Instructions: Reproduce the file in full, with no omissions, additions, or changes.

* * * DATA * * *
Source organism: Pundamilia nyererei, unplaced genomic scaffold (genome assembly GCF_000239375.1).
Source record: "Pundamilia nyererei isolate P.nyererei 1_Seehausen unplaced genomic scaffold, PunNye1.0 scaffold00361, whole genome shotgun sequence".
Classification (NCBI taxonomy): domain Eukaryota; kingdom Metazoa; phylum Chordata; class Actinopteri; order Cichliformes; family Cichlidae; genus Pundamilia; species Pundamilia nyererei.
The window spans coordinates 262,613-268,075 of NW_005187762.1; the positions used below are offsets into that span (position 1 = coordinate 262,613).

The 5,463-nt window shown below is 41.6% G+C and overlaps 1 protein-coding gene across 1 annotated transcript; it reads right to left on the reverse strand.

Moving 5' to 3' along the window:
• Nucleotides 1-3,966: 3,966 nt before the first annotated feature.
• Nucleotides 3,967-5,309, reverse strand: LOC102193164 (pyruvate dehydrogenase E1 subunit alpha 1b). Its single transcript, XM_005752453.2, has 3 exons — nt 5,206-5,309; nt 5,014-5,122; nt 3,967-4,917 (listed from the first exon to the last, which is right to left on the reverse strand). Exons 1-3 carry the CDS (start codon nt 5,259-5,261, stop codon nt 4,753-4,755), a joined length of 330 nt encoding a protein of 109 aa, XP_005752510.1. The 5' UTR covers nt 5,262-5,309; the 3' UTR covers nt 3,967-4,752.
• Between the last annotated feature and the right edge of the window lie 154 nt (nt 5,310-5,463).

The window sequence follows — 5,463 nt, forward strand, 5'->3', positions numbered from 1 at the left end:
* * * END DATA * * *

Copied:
Source organism: Pundamilia nyererei, unplaced genomic scaffold (genome assembly GCF_000239375.1).
Source record: "Pundamilia nyererei isolate P.nyererei 1_Seehausen unplaced genomic scaffold, PunNye1.0 scaffold00361, whole genome shotgun sequence".
Classification (NCBI taxonomy): domain Eukaryota; kingdom Metazoa; phylum Chordata; class Actinopteri; order Cichliformes; family Cichlidae; genus Pundamilia; species Pundamilia nyererei.
The window spans coordinates 262,613-268,075 of NW_005187762.1; the positions used below are offsets into that span (position 1 = coordinate 262,613).

The 5,463-nt window shown below is 41.6% G+C and overlaps 1 protein-coding gene across 1 annotated transcript; it reads right to left on the reverse strand.

Moving 5' to 3' along the window:
• Nucleotides 1-3,966: 3,966 nt before the first annotated feature.
• Nucleotides 3,967-5,309, reverse strand: LOC102193164 (pyruvate dehydrogenase E1 subunit alpha 1b). Its single transcript, XM_005752453.2, has 3 exons — nt 5,206-5,309; nt 5,014-5,122; nt 3,967-4,917 (listed from the first exon to the last, which is right to left on the reverse strand). Exons 1-3 carry the CDS (start codon nt 5,259-5,261, stop codon nt 4,753-4,755), a joined length of 330 nt encoding a protein of 109 aa, XP_005752510.1. The 5' UTR covers nt 5,262-5,309; the 3' UTR covers nt 3,967-4,752.
• Between the last annotated feature and the right edge of the window lie 154 nt (nt 5,310-5,463).

The window sequence follows — 5,463 nt, forward strand, 5'->3', positions numbered from 1 at the left end: